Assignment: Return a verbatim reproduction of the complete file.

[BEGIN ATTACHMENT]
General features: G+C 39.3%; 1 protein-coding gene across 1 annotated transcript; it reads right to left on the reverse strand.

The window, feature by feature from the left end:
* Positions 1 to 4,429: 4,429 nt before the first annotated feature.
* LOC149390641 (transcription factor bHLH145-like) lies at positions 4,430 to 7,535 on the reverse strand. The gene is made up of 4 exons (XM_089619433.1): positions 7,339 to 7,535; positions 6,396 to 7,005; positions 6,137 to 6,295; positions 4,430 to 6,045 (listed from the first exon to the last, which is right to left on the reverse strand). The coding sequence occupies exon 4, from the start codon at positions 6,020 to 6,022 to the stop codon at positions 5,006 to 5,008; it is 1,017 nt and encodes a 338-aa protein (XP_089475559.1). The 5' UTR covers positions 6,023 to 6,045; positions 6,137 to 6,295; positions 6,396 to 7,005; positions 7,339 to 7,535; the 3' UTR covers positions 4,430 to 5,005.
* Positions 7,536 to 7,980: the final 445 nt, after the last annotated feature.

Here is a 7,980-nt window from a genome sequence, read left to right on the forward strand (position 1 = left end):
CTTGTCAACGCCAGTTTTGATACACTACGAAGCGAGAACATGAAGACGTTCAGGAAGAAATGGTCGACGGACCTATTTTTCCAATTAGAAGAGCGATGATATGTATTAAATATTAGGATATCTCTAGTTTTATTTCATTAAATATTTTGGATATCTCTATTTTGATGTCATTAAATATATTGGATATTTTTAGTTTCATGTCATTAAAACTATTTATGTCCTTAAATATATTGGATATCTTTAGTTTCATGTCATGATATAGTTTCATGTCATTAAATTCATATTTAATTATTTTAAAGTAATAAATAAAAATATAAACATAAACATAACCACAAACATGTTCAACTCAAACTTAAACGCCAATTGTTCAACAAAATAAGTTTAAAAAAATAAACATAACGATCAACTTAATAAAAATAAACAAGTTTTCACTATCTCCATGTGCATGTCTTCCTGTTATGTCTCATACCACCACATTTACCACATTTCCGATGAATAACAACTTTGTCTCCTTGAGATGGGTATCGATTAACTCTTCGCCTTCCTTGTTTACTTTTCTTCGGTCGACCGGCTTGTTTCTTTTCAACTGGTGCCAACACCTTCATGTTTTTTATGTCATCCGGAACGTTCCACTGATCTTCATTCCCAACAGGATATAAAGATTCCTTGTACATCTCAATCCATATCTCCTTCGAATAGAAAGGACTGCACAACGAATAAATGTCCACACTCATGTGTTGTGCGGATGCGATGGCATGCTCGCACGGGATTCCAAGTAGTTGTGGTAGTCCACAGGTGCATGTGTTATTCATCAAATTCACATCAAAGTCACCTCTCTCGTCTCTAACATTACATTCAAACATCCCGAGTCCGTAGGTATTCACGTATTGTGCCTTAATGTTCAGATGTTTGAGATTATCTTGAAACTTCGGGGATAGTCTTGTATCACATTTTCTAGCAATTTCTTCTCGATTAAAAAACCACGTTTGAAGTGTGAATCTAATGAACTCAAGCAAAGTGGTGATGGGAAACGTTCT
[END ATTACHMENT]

General features: G+C 39.3%; 1 protein-coding gene across 1 annotated transcript; it reads right to left on the reverse strand.

The window, feature by feature from the left end:
* Positions 1 to 4,429: 4,429 nt before the first annotated feature.
* LOC149390641 (transcription factor bHLH145-like) lies at positions 4,430 to 7,535 on the reverse strand. The gene is made up of 4 exons (XM_089619433.1): positions 7,339 to 7,535; positions 6,396 to 7,005; positions 6,137 to 6,295; positions 4,430 to 6,045 (listed from the first exon to the last, which is right to left on the reverse strand). The coding sequence occupies exon 4, from the start codon at positions 6,020 to 6,022 to the stop codon at positions 5,006 to 5,008; it is 1,017 nt and encodes a 338-aa protein (XP_089475559.1). The 5' UTR covers positions 6,023 to 6,045; positions 6,137 to 6,295; positions 6,396 to 7,005; positions 7,339 to 7,535; the 3' UTR covers positions 4,430 to 5,005.
* Positions 7,536 to 7,980: the final 445 nt, after the last annotated feature.

Here is a 7,980-nt window from a genome sequence, read left to right on the forward strand (position 1 = left end):
CTTGTCAACGCCAGTTTTGATACACTACGAAGCGAGAACATGAAGACGTTCAGGAAGAAATGGTCGACGGACCTATTTTTCCAATTAGAAGAGCGATGATATGTATTAAATATTAGGATATCTCTAGTTTTATTTCATTAAATATTTTGGATATCTCTATTTTGATGTCATTAAATATATTGGATATTTTTAGTTTCATGTCATTAAAACTATTTATGTCCTTAAATATATTGGATATCTTTAGTTTCATGTCATGATATAGTTTCATGTCATTAAATTCATATTTAATTATTTTAAAGTAATAAATAAAAATATAAACATAAACATAACCACAAACATGTTCAACTCAAACTTAAACGCCAATTGTTCAACAAAATAAGTTTAAAAAAATAAACATAACGATCAACTTAATAAAAATAAACAAGTTTTCACTATCTCCATGTGCATGTCTTCCTGTTATGTCTCATACCACCACATTTACCACATTTCCGATGAATAACAACTTTGTCTCCTTGAGATGGGTATCGATTAACTCTTCGCCTTCCTTGTTTACTTTTCTTCGGTCGACCGGCTTGTTTCTTTTCAACTGGTGCCAACACCTTCATGTTTTTTATGTCATCCGGAACGTTCCACTGATCTTCATTCCCAACAGGATATAAAGATTCCTTGTACATCTCAATCCATATCTCCTTCGAATAGAAAGGACTGCACAACGAATAAATGTCCACACTCATGTGTTGTGCGGATGCGATGGCATGCTCGCACGGGATTCCAAGTAGTTGTGGTAGTCCACAGGTGCATGTGTTATTCATCAAATTCACATCAAAGTCACCTCTCTCGTCTCTAACATTACATTCAAACATCCCGAGTCCGTAGGTATTCACGTATTGTGCCTTAATGTTCAGATGTTTGAGATTATCTTGAAACTTCGGGGATAGTCTTGTATCACATTTTCTAGCAATTTCTTCTCGATTAAAAAACCACGTTTGAAGTGTGAATCTAATGAACTCAAGCAAAGTGGTGATGGGAAACGTTCT